Ladies and Gentlemen - I am pleased to announce that it's the end of the world again. You are all going to die unless you and your photogenic family are the focus of a $200 million mega movie. Then you can narrowly zip between collapsing skyscrapers in a toy-plane, overtake rapidly developing faults in the earth's crust in a stretch-limo, and jump across chasms in an RV.
You can climb aboard a modern day Noah's ark and dodge tsunamis to emerge into a beautiful, post apocalyptic, sun-decked world. And you can smile at your future with beatific optimism a la
Manoj Kumar overlooking the toiling serfs in "Mere Desh Ki Dharti". But if you are not the star of a Roland Emmerich film, boy, are you in a nasty soup.
With 2012, Roland Emmerich gets off again on a replay of his favorite cataclysm fantasy. Whatever the reason, long dormant volcanoes begin shuddering in their craters like zombies clamoring to be let out, the earth begins to heave and crack, and the sea rises in skyscraping waves to swallow land.
We've seen the CGI before in Independence Day, Godzilla and The Day After Tomorrow
. But I guess we missed that particular wave gobbling a cruise-liner, or exactly that aircraft carrier crashing into the White House, or even that multi-level parking-lot flicking cars onto the road like Tazos. Emmerich resurrects the end of the world again, it seems, for exactly these precious details. Not much else has changed.
Like before, disaster seems to have an inordinate preference for the developed world. Plus touristy hotspots on the remaining globe. When the overheated sun boils the earth's core due to a galactic re-alignment, it is Los Angeles, Washington DC, Vatican City and Rio De Janeiro that are first hit.
Emmerich could have treated us to some variation with a sub-Saharan or Middle-Eastern theme, but he clearly prefers knocking over the Washington Monument or razing the Las Vegas strip. When the poles of the earth re-align, one of them ends up in Wisconsin. Not sure how it works, but why not give good old Mumbai a chance, or Hyderabad - or even Rumpachoodavaram, AP? Last I checked, geology and politics were still rather divorced disciplines. The presence of Indian mining-engineer Satnam (Jimi Mistri), who is the first doomsayer, is a nice touch. Then again, you wish his broken accent and surroundings were not so Indiana-Jones-and-the-Temple-of-Doom exotic.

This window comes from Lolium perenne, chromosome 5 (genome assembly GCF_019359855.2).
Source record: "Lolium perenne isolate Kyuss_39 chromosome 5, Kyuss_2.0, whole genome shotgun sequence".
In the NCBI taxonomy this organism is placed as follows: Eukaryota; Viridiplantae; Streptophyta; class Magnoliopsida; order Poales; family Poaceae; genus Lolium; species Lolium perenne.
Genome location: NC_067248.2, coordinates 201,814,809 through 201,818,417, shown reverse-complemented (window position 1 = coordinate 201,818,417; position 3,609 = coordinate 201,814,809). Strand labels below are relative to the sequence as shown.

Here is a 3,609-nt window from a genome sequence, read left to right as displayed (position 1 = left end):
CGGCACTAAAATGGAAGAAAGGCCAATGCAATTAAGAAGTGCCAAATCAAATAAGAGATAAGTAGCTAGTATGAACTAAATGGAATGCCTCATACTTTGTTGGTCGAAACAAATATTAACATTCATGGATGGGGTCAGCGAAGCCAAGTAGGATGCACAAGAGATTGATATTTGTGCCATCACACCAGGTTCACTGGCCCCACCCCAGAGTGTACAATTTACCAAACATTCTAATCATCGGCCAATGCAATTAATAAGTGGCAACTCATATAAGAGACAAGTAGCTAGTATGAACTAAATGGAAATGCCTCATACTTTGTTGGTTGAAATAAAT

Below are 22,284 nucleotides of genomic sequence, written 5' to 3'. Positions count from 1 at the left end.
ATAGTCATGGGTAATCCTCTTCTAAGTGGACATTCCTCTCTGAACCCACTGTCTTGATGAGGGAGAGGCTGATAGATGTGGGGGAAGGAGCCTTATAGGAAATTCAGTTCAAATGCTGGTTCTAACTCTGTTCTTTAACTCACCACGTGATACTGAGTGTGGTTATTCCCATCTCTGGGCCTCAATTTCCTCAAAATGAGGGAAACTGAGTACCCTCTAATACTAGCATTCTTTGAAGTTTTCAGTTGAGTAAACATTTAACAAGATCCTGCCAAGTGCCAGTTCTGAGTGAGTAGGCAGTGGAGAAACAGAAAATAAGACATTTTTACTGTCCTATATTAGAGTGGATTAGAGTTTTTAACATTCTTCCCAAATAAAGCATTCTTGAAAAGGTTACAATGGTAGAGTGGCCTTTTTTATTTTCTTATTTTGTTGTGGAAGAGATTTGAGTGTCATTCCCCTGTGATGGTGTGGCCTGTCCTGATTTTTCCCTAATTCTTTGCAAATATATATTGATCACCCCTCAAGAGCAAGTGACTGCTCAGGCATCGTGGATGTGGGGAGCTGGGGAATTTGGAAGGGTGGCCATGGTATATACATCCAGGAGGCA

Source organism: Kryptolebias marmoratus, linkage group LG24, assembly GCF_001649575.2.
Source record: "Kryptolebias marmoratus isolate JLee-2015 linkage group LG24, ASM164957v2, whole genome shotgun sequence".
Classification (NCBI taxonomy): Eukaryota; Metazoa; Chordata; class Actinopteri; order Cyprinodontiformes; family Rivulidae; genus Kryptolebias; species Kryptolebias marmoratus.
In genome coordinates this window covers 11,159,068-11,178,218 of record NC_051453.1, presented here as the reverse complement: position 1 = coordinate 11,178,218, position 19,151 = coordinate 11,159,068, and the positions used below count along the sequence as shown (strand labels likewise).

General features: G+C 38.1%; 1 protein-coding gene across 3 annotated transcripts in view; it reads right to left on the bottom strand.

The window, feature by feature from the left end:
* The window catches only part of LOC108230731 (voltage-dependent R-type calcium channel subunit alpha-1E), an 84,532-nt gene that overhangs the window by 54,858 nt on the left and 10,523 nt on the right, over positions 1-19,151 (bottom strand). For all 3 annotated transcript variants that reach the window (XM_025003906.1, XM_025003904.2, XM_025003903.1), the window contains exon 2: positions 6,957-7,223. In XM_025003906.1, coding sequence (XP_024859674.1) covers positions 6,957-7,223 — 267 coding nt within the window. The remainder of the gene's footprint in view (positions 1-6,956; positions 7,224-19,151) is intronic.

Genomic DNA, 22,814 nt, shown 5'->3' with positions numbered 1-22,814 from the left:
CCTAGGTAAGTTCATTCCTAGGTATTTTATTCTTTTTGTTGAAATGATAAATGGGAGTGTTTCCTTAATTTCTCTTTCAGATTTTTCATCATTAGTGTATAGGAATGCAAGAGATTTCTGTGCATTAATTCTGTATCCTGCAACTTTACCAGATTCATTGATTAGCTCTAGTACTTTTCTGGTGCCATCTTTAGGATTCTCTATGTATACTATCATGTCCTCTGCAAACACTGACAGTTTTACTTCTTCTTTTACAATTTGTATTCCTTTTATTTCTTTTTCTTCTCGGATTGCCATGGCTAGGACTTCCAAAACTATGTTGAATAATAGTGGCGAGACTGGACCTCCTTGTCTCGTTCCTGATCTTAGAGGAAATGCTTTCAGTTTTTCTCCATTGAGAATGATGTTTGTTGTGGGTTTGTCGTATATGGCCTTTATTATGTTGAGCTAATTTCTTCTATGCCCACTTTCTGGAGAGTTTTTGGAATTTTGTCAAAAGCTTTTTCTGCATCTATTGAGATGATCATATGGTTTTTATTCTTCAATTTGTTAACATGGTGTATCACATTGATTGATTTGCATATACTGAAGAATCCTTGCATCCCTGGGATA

So, it is Jackson Curtis (John Cusack), a divorcee and writer from Los Angeles, who has his hands on the joystick in this disaster flick. He finds out on a camping trip with his kids that the world is coming to an end. And that the government has a diabolical conspiracy to cover it up, whisking away only the richest and most influential in a fleet of arks, while the rest of humanity perishes without warning. The cost of rescue is one billion euros. What the powers-that-be intend to do with the one billion Euros after the earth has been thoroughly mutilated is anybody's guess.
So Jackson steps on it and whisks his family past a Pompeii-style volcanic eruption, a mother of all earthquakes, and an Atlantis-style sinking of most inhabited land. Through some spectacular, but deja-vu
-inducing CGI, he flies them across the planet to the ark-boarding point in China. Tribute to Chinese manufacturing skills is duly paid with awed observations on how they stacked up the monstrous fleet in record-time.
Of course, when the end of the world is near, can moral debate be far behind? Is it right, ask Curtis and Adrian Helmsley (Chiwetel Elijofor), chief security advisor to the President of the USA, that the escape route is only open to the stinking rich? The amoral Presidential Chief of Staff, Carl Anheuser (Oliver Platt), is happy to wave a lacy kerchief at the have-nots before taking off on his luxury ark, with barely a sniff of regret. But Helmsley and Curtis together play Moses to cure the misguided ships of their depravity.
A lot of implausibly narrow escapes later, a small population of humans and a menagerie of giraffes, elephants and other fauna is delivered to the new world.
2012 has its fair share of finding-lost-love routines in the background of the crash and burn. When you are about to be slammed to death by a 1000ft seismic wave, it's nice to have someone to kiss goodbye. Hurried family bonding and making up with past lovers in the face of extinction is the gentle touch Emmerich could never resist.
All in all, a good ride for all disaster-philes out there who whoop with pleasure in the shadow of crumbling skyscrapers and great, gray walls of water. But if you are the kind who gets jaded quickly and have seen The Day After Tomorrow, you're good. Pass it along.